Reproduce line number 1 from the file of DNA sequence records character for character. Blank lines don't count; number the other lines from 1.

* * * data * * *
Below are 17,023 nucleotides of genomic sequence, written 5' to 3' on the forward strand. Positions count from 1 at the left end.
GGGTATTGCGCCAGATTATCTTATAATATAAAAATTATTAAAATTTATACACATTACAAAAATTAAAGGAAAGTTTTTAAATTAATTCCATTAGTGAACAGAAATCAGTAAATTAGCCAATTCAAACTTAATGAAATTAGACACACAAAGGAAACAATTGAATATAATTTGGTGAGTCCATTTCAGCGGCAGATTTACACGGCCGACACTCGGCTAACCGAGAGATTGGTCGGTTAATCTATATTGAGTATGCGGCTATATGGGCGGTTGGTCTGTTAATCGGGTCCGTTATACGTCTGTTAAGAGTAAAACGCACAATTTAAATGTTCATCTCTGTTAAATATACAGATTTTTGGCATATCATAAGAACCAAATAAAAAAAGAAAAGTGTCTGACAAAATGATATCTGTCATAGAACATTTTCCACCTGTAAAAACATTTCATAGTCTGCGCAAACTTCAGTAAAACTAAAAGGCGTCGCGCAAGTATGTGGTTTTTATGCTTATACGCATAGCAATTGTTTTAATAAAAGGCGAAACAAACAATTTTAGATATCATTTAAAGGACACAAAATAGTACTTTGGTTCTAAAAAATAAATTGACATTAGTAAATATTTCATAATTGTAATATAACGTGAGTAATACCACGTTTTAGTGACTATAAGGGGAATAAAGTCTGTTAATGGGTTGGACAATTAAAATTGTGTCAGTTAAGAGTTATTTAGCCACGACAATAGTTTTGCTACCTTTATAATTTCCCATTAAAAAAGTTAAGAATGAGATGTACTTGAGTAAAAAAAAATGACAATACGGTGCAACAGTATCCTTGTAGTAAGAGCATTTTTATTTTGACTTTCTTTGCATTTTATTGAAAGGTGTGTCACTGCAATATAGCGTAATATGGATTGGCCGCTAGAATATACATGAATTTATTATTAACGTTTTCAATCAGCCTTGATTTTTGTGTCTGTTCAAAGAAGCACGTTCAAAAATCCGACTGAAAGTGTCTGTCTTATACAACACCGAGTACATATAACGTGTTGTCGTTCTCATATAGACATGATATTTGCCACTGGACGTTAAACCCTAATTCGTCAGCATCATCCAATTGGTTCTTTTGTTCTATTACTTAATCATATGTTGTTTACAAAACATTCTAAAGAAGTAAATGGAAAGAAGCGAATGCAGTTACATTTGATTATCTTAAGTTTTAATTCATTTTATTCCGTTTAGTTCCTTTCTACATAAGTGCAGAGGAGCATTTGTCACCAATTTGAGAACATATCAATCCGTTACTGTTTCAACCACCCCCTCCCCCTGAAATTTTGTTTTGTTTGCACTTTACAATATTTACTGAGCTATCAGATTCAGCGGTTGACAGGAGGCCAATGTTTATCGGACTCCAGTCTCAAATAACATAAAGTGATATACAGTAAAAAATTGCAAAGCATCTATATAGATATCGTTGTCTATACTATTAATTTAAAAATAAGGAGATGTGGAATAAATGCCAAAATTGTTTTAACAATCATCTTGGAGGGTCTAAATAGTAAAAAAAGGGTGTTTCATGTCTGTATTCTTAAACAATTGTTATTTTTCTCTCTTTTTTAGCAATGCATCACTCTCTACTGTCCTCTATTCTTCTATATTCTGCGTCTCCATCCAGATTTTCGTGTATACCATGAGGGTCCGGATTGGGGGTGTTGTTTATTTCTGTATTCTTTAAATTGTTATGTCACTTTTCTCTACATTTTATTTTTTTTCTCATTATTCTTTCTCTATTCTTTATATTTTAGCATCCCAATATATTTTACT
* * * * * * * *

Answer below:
Below are 17,023 nucleotides of genomic sequence, written 5' to 3' on the forward strand. Positions count from 1 at the left end.